The passage of the Climate Change Act was followed by the enactment of the Philippine National Disaster Risk Reduction and Management Act. The order of business was no longer responding to disasters, but rather that of reducing risks and building resilience of communities. It was a shift in policy that required not only redirection of resources from relief-oriented programs, but more importantly, the joint efforts of the national government and the local government units, hand-in-hand with partner stakeholders.


These two measures were hailed by the UNISDR as among the world’s best laws on disaster resilience. How then can these laws translate to effective disaster risk reduction in every community?


In the Philippines, there are five major factors that contribute to the country’s vulnerability to natural hazards. These are: ecosystems decline, exposure of economic assets, poverty, rapid growth of cities, and climate change.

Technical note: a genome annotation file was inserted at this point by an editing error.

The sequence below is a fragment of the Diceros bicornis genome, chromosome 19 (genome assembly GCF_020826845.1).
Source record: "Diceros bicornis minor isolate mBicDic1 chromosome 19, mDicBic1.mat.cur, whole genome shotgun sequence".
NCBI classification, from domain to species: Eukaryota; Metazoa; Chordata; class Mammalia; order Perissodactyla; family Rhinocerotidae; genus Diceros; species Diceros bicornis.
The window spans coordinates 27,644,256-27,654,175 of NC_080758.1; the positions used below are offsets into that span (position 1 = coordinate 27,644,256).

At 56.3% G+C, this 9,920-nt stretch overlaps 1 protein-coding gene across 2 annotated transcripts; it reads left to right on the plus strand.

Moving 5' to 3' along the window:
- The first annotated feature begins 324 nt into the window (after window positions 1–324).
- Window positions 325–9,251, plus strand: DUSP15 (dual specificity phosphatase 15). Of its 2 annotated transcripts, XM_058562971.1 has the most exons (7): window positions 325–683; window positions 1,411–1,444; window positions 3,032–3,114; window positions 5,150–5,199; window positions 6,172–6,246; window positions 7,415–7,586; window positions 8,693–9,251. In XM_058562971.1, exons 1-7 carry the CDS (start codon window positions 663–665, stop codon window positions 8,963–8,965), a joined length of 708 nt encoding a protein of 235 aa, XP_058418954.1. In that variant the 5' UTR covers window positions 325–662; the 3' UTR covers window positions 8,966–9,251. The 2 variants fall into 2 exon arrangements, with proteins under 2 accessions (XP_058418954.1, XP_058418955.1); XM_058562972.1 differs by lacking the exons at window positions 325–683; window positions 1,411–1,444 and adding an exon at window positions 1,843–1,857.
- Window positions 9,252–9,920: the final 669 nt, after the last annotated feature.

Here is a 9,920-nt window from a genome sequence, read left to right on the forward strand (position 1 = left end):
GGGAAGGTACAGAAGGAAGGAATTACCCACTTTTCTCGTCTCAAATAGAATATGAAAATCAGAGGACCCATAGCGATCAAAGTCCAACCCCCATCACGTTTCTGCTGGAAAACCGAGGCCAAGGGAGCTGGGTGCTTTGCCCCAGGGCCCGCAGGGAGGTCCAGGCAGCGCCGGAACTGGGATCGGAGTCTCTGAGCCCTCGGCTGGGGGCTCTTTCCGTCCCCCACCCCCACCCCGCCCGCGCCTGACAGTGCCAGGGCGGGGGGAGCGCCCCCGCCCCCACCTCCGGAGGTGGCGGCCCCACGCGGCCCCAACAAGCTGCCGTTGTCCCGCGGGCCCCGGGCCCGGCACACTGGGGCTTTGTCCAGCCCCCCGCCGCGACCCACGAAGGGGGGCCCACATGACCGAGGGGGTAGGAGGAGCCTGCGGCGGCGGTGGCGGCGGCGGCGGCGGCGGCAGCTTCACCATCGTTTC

These vulnerabilities can be addressed through the upgrading and enforcement of building standards, risk-sensitive urban planning and investment, stronger social protection, promoting measures that advance economic and business resilience, and engaging communities in efforts to achieve resilience.


Having said all of these, I now wish to emphasize the need to integrate DRR reporting in Journalism education curriculum. Media is a strong platform that can encourage action. But to be able to effect positive action, a journalist must create awareness by understanding the issue. To be an effective communicator, the journalist must have a full grasp of a phenomenon’s cause and effect. Even more so for the phenomenon of climate change, which is so complex and overreaching in its impacts that we should now begin calling it the ‘climate crisis.’


DRR and CCA are issues that every journalist must understand. The responsibility of a journalist to deliver timely and relevant information to the public does not happen only when there is an incoming typhoon, storm surge, flood or volcanic eruption.


For instance, how do we prepare for an earthquake? We cannot predict when a quake will happen. We can only prepare for it in order to achieve zero casualty and damage.